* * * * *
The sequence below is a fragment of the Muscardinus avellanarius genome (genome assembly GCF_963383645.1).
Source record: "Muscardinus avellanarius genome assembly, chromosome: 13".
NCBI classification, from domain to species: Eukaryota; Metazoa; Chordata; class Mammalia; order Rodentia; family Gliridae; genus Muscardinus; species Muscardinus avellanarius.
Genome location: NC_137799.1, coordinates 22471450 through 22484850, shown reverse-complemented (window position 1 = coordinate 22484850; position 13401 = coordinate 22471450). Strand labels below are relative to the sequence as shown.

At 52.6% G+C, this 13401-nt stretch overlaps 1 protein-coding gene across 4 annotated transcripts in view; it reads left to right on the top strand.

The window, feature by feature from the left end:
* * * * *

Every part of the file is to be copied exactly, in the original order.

The sequence below is a fragment of the Muscardinus avellanarius genome (genome assembly GCF_963383645.1).
Source record: "Muscardinus avellanarius genome assembly, chromosome: 13".
NCBI classification, from domain to species: Eukaryota; Metazoa; Chordata; class Mammalia; order Rodentia; family Gliridae; genus Muscardinus; species Muscardinus avellanarius.
Genome location: NC_137799.1, coordinates 22471450 through 22484850, shown reverse-complemented (window position 1 = coordinate 22484850; position 13401 = coordinate 22471450). Strand labels below are relative to the sequence as shown.

At 52.6% G+C, this 13401-nt stretch overlaps 1 protein-coding gene across 4 annotated transcripts in view; it reads left to right on the top strand.

The window, feature by feature from the left end: